ARLINGTON, Va. — In a speech before attendees of the West Virginia Coal Association's 41st Annual Mining Symposium in Charleston, W.Va., today, Assistant Secretary of Labor for Mine Safety and Health Joseph A. Main discussed actions taken by the Mine Safety and Health Administration and the mining community over the past year to improve mine safety and health.
In his remarks, Main stated that mine safety has been on a steady path of improvement since the agency began implementing reforms, characterized by a reduction in the number of chronic violators and better compliance with mine safety and health standards. Most importantly, during this period, the industry achieved the lowest fatality and injury rates in the history of mining in 2011 and again in 2012, a trend that continued through FY 2013.
"MSHA has put into place a number of initiatives that we believe have improved mine safety and health and mine emergency response," said Main. Notably, the agency spearheaded the creation of a national organization to provide guidance on mine rescue; continued actions to reduce black lung and other occupational diseases; and filed the most discrimination cases ever filed in a single year on behalf of miners who have been retaliated against by their employers for making hazardous condition complaints.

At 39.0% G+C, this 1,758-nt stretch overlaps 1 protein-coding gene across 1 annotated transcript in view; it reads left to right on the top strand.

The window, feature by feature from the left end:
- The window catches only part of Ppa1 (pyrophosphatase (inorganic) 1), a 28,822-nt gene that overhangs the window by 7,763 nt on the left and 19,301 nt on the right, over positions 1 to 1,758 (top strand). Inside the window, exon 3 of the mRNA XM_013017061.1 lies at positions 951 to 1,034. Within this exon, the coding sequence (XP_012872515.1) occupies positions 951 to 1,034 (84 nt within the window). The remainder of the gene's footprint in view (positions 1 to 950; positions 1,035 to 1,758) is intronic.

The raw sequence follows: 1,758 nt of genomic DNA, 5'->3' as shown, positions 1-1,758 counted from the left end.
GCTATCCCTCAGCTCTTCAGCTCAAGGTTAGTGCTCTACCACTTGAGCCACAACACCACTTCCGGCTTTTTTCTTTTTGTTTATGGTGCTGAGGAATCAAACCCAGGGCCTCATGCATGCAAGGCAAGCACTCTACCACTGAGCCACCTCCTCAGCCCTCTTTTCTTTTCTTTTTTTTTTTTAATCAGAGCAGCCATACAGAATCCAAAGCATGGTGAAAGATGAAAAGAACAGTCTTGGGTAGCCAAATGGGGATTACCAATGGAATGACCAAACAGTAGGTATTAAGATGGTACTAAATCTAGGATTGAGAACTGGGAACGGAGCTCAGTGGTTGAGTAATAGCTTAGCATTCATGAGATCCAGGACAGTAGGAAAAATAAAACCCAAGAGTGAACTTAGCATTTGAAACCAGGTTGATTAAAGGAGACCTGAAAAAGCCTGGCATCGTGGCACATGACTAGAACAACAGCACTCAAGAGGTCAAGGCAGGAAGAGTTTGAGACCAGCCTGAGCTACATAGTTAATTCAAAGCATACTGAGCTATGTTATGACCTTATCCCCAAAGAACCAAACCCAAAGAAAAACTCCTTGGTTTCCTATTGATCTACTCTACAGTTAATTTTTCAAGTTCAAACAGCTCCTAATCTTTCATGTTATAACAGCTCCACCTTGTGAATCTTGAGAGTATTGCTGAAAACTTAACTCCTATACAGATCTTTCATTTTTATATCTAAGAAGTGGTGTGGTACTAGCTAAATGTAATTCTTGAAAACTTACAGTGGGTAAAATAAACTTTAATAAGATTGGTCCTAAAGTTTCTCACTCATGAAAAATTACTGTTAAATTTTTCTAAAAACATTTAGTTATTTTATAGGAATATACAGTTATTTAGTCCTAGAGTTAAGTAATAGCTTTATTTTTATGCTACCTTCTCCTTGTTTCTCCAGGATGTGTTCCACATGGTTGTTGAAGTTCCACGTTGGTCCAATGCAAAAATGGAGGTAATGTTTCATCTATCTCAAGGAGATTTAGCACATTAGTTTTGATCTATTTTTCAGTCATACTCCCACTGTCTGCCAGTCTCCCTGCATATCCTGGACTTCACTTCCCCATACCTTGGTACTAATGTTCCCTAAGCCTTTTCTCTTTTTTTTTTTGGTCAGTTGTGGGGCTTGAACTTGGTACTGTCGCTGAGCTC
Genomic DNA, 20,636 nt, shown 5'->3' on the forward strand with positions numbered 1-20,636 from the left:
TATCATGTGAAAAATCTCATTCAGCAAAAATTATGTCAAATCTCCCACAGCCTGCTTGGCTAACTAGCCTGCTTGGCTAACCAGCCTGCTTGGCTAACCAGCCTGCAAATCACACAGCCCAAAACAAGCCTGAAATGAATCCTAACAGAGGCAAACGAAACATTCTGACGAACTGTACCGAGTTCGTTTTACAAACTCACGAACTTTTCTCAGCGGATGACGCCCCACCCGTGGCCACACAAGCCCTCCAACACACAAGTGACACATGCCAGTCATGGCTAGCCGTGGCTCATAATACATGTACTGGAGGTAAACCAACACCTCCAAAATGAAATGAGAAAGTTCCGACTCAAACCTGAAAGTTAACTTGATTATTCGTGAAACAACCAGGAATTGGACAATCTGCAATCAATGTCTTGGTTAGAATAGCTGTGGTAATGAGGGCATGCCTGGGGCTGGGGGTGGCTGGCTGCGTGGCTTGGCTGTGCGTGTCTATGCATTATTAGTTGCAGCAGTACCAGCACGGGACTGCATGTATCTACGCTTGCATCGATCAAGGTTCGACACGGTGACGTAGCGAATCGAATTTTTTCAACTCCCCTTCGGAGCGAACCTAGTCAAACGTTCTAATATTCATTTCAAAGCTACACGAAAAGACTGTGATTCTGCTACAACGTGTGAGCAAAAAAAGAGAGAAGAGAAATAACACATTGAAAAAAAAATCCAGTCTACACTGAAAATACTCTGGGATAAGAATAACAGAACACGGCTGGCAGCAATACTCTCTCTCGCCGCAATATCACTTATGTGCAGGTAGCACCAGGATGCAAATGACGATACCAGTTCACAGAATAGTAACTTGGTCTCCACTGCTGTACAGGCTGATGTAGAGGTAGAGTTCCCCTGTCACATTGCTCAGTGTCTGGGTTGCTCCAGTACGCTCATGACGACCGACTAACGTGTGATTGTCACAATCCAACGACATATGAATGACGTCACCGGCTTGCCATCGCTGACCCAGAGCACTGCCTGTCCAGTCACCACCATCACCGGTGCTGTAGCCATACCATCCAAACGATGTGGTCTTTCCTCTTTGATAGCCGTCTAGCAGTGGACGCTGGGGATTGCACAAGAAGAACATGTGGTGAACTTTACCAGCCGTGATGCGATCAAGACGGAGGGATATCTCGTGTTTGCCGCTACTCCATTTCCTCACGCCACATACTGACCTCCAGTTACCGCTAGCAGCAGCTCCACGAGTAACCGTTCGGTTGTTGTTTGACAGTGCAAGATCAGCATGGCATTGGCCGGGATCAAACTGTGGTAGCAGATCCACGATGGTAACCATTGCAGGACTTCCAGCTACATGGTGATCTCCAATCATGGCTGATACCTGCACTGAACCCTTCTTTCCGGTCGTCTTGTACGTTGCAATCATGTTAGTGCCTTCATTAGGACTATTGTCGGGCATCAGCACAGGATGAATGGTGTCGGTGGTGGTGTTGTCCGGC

In addition, in 2013, the agency completed all of its corrective actions in response to the 100 recommendations made by the internal review of the Upper Big Branch mine disaster. "This Upper Big Branch review was one of the most comprehensive internal reviews conducted in MSHA history," Main said, "and the corrective actions MSHA took have resulted in the most extensive changes at MSHA in decades, improving mine safety and health for the nation's miners and changing how we do business at the agency." To address its recommendations, MSHA overhauled its mine inspection handbooks, implemented new inspection procedures on rock dusting of mines to prevent coal dust explosions, and implemented a centralized directive system for the development and to ensure consistency of the agency's policies.
Main highlighted these and other actions, noting that MSHA and the mining community still have work to do. However, as he stated: "Certainly, the progress we have made in mine safety in recent years lets us know that greater improvements are achievable. We owe the nation's miners that much."
A copy of Assistant Secretary Main's remarks is available at http://www.dol.gov/_sec/media/speeches/20140130_Main.htm.